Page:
Along the way we saw this giant spire and could not figure out what it was for because there was no sign. Later, we asked a taxi driver and were informed that it doesn’t have a name or purpose. He said many locals call it the “BFP” (which stands for Big-____-Pole… you can use your imagination!). We stopped to get lunch at an Insomnia Café (an Ireland coffee chain?), and then headed to Trinity College. Alexander convinced me it was worthwhile to see the Book of Kells exhibit, and he was right! I looooved it! It’s basically an illustrated version of the 4 gospels that was created around 800. The exhibit also had a lot of history of the beginning of Christianity, writing, etc in Ireland. I really want to get a book on it now. I did buy a Book of Kells book but it’s just all about the book itself and what the symbols mean, etc. Still very interesting. And I feel so bad for the city of Kells! It’s timeline basically consisted of being pillaged and burned down every couple of years.
After that we stopped by the Northern Ireland tourism office to find out about possible day trips up to Northern Ireland. The lady was extremely informative and helpful, but she insisted we needed to see some building in Belfast that is apparently really famous, that neither of us had ever heard of. And, also, apparently people in Northern Ireland are in love with Bill Clinton? I can’t remember how that fit in, but there was something about a Bush hating mural and love for Bill. Whenever people find out we’re Americans, they always comment on George Bush. Luckily, people rarely guess I’m from the states which keeps the angry “Do you support Bush?!?” questions at a minimum.
After that we caught the DART back to Malahide so we could freshen up and pick up a birthday gift for the other couple that was coming into town. We had never met them, but we knew we’d all be going out to dinner for the birthday and since we were essentially “crashing the party” by showing up on the same weekend, we wanted to bring a little gift along. The couple—Ollie and Jamie—were from London and we had a great time with them and Kristine and Jon. We had appetizers and champagne at the flat and then went out to eat at a Michelin-starred Thai restaurant for dinner in Malahide which was DELICIOUS. I’m not uppity enough to even quite know what michelin ratings mean, but apparently even getting one star is a very big deal… and there are 4 one-starred Michelin restaurants in Malahide (and I think 6 total in all of Ireland?). Afterward, we walked home and we all went to bed!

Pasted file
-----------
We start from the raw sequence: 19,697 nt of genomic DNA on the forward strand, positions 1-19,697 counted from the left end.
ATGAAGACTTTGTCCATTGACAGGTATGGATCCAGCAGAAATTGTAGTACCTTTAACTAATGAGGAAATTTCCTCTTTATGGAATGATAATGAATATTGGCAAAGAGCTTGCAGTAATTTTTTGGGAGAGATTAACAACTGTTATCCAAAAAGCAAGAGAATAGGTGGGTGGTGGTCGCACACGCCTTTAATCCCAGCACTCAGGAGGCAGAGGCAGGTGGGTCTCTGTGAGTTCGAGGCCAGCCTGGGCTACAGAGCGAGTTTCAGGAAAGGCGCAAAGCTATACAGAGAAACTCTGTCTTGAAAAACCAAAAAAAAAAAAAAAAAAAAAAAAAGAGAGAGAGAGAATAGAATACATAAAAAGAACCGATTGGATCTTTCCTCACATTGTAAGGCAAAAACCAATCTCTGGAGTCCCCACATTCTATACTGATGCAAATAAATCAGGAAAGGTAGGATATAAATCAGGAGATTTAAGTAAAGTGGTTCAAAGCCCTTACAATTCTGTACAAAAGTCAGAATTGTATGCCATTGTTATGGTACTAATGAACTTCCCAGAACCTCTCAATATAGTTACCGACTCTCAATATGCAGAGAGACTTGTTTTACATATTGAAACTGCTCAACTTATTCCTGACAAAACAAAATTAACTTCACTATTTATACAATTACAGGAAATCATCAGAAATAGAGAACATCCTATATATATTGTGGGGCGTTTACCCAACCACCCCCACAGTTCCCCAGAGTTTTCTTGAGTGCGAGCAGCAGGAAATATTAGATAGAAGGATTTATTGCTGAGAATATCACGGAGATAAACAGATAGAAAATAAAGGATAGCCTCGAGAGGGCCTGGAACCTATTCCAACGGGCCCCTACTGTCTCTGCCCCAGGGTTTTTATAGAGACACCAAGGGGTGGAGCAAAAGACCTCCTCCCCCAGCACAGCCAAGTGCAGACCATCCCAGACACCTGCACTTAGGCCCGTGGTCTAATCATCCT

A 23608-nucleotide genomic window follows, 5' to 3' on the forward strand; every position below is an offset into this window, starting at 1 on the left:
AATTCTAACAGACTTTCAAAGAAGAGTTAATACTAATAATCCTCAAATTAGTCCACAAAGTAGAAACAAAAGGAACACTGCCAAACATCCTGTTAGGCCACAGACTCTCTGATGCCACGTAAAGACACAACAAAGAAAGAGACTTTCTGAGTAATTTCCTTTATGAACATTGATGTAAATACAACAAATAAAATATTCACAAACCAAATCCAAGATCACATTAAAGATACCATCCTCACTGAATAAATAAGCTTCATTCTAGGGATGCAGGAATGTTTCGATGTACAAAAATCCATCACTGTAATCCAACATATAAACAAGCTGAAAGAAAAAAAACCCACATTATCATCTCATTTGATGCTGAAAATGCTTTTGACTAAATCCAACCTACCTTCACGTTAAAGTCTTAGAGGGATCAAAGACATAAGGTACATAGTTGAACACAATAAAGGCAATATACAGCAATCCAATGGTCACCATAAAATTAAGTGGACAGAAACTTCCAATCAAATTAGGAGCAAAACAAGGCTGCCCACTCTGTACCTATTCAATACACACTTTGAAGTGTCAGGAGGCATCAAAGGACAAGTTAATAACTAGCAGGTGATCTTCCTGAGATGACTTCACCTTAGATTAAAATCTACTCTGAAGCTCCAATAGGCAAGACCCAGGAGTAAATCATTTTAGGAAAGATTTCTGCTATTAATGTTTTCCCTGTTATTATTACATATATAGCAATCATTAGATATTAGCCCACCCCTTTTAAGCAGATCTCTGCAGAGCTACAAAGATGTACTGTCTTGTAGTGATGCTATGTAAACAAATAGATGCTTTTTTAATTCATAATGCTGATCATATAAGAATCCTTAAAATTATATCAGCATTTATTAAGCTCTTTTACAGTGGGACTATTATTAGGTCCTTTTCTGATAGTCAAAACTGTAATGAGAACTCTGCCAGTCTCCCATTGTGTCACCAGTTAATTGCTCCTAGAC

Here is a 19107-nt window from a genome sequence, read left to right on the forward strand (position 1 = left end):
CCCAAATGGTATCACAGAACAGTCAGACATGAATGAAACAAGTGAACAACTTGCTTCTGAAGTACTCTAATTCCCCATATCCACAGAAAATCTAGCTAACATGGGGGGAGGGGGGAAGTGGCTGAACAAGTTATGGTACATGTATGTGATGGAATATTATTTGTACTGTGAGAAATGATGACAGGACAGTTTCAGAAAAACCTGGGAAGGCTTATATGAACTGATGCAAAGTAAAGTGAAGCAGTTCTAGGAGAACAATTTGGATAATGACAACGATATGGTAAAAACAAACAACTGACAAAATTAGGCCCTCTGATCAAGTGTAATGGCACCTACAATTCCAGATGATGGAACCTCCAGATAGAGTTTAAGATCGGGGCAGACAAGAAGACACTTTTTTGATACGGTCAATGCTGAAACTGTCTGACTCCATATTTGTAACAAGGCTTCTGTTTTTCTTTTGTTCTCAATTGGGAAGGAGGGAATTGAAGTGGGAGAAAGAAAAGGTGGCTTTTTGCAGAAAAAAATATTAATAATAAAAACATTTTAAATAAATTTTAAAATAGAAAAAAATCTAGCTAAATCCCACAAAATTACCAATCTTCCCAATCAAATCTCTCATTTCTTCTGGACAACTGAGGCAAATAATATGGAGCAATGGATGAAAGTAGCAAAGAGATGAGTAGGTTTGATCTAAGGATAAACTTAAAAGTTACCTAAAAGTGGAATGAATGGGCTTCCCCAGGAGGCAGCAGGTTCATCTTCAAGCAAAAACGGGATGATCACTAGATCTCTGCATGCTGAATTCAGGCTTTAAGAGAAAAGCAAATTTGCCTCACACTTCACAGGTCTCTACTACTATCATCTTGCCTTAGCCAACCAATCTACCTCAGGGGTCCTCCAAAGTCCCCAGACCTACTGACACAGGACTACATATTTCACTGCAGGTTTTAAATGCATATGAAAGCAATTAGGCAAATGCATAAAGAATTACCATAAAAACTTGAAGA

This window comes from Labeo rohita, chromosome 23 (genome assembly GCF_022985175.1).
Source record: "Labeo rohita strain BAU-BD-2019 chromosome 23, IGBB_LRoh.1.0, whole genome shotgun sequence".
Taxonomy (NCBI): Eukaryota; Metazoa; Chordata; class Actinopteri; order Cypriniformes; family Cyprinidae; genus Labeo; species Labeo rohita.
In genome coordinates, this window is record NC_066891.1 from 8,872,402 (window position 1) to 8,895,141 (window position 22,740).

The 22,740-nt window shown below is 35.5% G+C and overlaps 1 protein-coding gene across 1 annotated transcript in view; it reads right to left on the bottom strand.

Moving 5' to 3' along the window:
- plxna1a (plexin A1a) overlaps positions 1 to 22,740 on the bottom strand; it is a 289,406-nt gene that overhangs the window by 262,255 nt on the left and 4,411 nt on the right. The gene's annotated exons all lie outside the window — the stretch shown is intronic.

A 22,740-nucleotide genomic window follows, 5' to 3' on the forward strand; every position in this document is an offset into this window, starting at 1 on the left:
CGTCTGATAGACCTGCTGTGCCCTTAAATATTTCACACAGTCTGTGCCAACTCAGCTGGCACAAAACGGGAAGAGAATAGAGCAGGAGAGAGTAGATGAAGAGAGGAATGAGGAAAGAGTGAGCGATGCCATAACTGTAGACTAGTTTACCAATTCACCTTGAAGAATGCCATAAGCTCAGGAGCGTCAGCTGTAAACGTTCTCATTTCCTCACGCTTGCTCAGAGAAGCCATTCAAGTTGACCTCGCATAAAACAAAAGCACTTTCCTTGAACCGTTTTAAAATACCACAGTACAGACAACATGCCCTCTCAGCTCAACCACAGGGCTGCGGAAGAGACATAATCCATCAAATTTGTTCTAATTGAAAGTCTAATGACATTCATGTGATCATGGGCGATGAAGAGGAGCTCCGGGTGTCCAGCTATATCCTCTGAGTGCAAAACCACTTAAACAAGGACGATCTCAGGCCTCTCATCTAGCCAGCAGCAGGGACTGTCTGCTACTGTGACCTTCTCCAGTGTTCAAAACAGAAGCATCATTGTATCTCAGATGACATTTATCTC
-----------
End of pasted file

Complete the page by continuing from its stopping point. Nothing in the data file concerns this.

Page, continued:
On a random note… British people that I’ve met tend to ask affirming questions a lot at the end of their sentences like “isn’t it?” “doesn’t it?” “wasn’t it?” As a result of spending so much time with Ollie and Jamie, I was already catching Alexander and I saying things like, “He didn’t leave much room to get around there. Did he?” “That was delicious. Wasn’t it?” Those aren’t very good examples, and probably don’t make any sense typed out (rather than heard in person). Oh, and also… They say “brilliant” a lot, so that word has now slipped right into my vocabulary as well.
By the way, my last post has links to both of my albums of Northern Ireland (which were all from a daytrip we took on Sunday). I’ll link to my two Ireland (dublin/malahide) albums in my next post, where I recap Saturday.